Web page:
I built and played a HollowVine variant for the recent Team Serious Invitational and finished in 2nd. I went 5-0 (no draws) in the Swiss, and lost in the finals to a player I beat earlier in the day. I couldn't be happier with the list. Working on this deck has been a ton of fun ... it forces you to think about the game in a way that's less traditionally Vintagey, it kind of uses Dredge reasoning to do non-Dredge things, and I think an experience Standard aggro player would get a kick out of it.
It does one of two things, it does them on the first turn, and it does them very consistently. Bazaar of Baghdad can put a 4/x (Hollow One/Vengevine) into play, or artifact mana/Elvish Spirit Guide will put a hate-bear (Thalia, Guardian of Thraben/Collector Ouphe) into play. Often both.
On reflection, I believe this is a Sligh deck. Not in the sense that it's aggressive, but that it's a deck that was willing to run Brass Man because having a one-drop was more important than having a not-terrible card. I'll get more into that below.
Here's the decklist, with a built in primer:
2nd Place: Andy Probasco
Play a hatebear
Attack for 4
Follow up with
Here's how I sideboarded:
-4 Stonecoil Wurm
-2 Deathrite Shaman
-1 Strip Mine
+4 Mindbreak Trap
+4 Force of Vigor
-1 Thorn of Amethyst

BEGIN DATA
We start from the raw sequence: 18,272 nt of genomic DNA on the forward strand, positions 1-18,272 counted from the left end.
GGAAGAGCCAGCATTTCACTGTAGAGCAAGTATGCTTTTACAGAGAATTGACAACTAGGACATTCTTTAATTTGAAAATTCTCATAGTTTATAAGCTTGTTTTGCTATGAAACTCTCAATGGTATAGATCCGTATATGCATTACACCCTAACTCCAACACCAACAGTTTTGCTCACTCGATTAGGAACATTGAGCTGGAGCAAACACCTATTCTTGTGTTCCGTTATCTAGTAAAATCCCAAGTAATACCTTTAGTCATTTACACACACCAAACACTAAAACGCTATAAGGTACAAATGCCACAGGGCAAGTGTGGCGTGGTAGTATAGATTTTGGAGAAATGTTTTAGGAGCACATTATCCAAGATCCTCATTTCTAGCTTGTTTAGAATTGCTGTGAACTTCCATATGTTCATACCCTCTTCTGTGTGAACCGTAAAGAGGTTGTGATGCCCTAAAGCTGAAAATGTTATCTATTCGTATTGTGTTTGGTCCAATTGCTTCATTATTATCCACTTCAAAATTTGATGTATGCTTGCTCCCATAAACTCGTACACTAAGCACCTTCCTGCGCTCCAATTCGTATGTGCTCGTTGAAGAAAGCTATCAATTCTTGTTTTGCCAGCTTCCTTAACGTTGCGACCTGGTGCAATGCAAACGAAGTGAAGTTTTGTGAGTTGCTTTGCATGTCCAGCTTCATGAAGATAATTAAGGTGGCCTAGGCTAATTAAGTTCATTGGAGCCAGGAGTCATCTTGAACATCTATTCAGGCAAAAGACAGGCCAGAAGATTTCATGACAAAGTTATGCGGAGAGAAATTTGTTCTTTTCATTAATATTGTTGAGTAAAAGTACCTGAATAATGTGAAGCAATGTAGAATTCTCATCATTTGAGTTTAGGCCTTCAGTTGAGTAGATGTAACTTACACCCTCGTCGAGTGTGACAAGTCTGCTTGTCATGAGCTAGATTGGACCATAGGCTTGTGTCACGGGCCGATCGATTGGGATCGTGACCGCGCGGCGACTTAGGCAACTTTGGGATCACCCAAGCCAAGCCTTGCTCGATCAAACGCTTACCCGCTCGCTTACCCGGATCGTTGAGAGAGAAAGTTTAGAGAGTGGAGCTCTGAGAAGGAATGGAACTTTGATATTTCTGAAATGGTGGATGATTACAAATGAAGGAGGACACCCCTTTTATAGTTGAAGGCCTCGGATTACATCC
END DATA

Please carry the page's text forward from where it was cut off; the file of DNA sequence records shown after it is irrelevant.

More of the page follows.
-1 Chalice of the Void
-4 Thalia, Guardian of Thraben
+4 Force of Vigor
+2 Kataki, War's Wage
+3 Leyline of the Void
+2 Surgical Extraction
-4 Collector Ouphe
-1 Chalice of the Void
Personal opinion, of course, but I think the use of hatebears is an upgrade (side-grade?) over other hate packages. I won a third to half of my games without active Bazaar, and I feel that if I had pitch counters or Spheres over Thalia/Ouphe, I would have slowed my opponent down more effectively, but given them more than enough time to comeback from it. Thalis and Ouphes triggering Vengevines is also pretty significant. I do think that the counters/spheres are better disruption if you already have a strong hand without them.
The **Outcome ** matchup feels very good, despite being my one loss. No matchup feels particularly bad in the way that Shops v Outcome does. I think you can build a reasonable deck that's very favorable against this, but there aren't metagame incentives to do that right now. I was most afraid of BUG with Tarmogoyf and Tabernacle, but I beat them 2-0.